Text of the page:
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Clonee shooting George Nkencho's family claim gardai 'knew they were behind door' before shooting

"His sister opened the door and urged gardaí to stop, saying she could talk to George and that he was ill, but she was told to get back inside and then the firing started.”

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Demonstrators taking a knee during a protest for George NKencho at Blanchardstown Garda Station, Dublin. Photo: Gareth Chaney Collins

Demonstrators taking a knee during a protest for George NKencho at Blanchardstown Garda Station, Dublin. Photo: Gareth Chaney Collins

Demonstrators taking a knee during a protest for George NKencho at Blanchardstown Garda Station, Dublin. Photo: Gareth Chaney Collins

Sources close to the family of George Nkencho, who was shot dead by gardaí outside his home, have said armed gardaí knew that there were people in the hallway of the house when they opened fire.

They say the family will tell investigators that they saw their brother being pepper-sprayed at close range by gardaí while he was armed with a knife, and will ask why he could not have been disarmed by gardaí if they could get that close.

“The family will say that if the gardaí are issuing statements saying they feared George would harm them, then why did they fire shots in their direction and put them in danger,” the sources said.

Two bullets hit the window beside the door close to where the family members were standing.

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George Nkencho as a child

George Nkencho as a child

George Nkencho as a child


“They will also say that there was a four second delay between the fourth and fifth shot,” the source added.

"They know George was hit more than once, so they will say the fifth shot was not necessary and that George had already been disabled by the time it was fired.

“Three of George’s siblings were in the house when he arrived surrounded by gardaí.

"His sister opened the door and urged gardaí to stop, saying she could talk to George and that he was ill, but she was told to get back inside and then the firing started.”

The source explained that family members believe that “the gardaí knew they were behind the door”.

A large number of floral bouquets have been left at the front door of the house on Manorsfield Drive in Clonee since the shooting.

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Flowers left outside the family home of George Nkencho in Hartstown. Photo: Tony Gavin

Flowers left outside the family home of George Nkencho in Hartstown. Photo: Tony Gavin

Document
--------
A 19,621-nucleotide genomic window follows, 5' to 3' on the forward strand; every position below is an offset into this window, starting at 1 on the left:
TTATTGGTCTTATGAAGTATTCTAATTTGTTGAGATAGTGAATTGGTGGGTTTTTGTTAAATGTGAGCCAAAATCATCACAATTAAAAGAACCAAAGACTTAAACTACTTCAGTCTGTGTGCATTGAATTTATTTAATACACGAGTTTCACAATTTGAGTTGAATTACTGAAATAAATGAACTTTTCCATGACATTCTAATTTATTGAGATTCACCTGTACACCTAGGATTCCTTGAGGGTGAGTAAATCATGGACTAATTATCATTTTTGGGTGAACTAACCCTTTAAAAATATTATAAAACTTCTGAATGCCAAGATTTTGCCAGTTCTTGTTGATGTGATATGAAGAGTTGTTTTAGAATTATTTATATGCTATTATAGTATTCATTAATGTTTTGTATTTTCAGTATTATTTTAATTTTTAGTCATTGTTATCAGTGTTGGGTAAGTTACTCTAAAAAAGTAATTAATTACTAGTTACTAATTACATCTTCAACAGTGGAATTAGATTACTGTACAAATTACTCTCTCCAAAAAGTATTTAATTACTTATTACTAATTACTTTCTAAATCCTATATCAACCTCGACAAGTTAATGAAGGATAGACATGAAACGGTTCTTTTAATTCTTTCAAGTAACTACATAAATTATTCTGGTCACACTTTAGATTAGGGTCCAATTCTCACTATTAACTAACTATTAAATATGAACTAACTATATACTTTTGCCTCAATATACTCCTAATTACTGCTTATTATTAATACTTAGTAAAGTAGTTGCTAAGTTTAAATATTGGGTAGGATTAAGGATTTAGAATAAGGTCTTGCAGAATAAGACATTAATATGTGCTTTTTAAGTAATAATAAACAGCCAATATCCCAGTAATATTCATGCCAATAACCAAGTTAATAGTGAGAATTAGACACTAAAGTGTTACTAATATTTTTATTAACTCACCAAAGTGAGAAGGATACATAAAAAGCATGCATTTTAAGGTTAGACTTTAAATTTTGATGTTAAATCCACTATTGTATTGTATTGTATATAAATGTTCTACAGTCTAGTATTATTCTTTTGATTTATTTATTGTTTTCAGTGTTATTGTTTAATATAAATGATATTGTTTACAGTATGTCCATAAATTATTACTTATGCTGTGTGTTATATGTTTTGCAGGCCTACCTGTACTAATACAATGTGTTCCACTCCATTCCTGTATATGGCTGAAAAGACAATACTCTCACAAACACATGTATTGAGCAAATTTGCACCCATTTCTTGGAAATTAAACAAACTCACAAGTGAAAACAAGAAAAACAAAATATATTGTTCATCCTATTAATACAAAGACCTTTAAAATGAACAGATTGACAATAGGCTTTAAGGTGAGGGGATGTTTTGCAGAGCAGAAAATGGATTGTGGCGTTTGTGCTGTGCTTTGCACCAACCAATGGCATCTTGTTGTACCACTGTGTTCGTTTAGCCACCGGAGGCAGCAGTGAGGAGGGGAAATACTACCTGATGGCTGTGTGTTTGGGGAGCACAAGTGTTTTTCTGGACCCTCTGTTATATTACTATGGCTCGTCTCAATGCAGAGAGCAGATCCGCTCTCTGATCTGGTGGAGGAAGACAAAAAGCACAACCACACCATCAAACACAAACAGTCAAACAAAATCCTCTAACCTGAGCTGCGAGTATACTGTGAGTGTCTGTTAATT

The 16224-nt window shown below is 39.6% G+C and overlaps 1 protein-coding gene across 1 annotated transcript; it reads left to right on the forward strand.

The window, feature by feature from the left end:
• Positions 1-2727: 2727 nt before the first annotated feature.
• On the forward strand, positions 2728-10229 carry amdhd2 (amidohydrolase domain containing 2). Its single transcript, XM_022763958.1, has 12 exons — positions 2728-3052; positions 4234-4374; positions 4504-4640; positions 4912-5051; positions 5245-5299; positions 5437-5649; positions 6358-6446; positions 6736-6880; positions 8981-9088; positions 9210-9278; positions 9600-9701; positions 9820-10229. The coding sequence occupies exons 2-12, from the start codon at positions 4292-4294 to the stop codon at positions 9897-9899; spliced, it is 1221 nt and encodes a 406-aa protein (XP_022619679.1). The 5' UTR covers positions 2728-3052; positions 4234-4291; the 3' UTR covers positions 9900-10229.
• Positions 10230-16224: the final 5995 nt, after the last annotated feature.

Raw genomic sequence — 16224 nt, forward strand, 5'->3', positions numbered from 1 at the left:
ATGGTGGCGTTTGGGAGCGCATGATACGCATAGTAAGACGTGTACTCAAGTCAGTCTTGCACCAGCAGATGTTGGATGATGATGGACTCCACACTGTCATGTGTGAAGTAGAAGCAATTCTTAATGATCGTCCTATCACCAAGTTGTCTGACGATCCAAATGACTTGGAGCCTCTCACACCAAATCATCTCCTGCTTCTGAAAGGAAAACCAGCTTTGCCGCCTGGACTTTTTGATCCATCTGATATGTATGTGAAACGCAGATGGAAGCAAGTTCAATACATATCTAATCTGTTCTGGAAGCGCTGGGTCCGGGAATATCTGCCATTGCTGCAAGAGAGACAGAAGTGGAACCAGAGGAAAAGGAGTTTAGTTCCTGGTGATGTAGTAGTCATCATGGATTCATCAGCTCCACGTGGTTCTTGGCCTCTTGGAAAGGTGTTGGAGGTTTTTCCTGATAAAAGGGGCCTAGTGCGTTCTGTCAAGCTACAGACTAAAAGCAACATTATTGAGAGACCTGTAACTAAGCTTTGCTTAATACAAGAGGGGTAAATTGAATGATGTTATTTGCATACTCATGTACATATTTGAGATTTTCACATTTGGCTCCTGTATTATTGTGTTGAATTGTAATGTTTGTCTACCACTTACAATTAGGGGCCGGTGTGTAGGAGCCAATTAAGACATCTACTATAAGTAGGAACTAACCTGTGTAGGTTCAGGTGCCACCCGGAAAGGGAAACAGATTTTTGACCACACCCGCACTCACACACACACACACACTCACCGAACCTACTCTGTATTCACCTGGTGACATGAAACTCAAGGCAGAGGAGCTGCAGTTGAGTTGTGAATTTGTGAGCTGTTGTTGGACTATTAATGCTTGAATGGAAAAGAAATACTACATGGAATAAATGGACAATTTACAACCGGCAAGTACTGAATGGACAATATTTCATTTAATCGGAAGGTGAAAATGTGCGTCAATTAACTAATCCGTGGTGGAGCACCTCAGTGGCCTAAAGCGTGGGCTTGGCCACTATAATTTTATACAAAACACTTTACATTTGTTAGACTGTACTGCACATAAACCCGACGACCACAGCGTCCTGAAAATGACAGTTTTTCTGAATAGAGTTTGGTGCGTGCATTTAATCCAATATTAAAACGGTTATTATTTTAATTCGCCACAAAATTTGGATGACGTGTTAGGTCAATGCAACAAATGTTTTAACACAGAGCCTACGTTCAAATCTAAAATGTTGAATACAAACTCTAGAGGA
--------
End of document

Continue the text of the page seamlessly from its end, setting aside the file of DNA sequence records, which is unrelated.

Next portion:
Flowers left outside the family home of George Nkencho in Hartstown. Photo: Tony Gavin


They have been stacked against the porch, which still has bullet holes in the glass.

Meanwhile it has emerged that the Nkencho family have been subjected to vile racist abuse since George’s death.

Gardaí were called to the house yesterday when a letter was received, written in red biro on a torn page, expressing happiness that he was killed.

It repeats false allegations spread on social media over the weekend that George had convictions for violence.

The letter uses derogatory racist words and curses, and urges the family to leave Clonee.

The letter was opened by George’s sister Gloria, a law graduate who has lived in Ireland since she was a baby.

It is understood gardaí will be carrying out forensic and fingerprint analysis on the letter, envelope and stamp to identify the sender.

The family have also received letters of support, including one from United Glasgow Football Club, of which George was a member in the past.

An Garda Síochána and Gsoc, the Garda watchdog, are investigating the circumstances of the shooting.

Gardaí have said non-lethal methods were first used to try to disarm Mr Nkencho after they followed him from a nearby shop where he had allegedly threatened staff with a knife.

The source said Gsoc was due to meet with family members and their solicitor Phelim O’Neill but “the meeting was cancelled yesterday”.

It is still unclear when the Nkencho family will have George’s body released to them.

It is understood they have sought an independent post-mortem, but for this to happen a coroner may have to travel from the UK, which is a difficulty during Covid lockdowns on both sides of the Irish Sea.

Mr Nkencho was 27 years old when he died.

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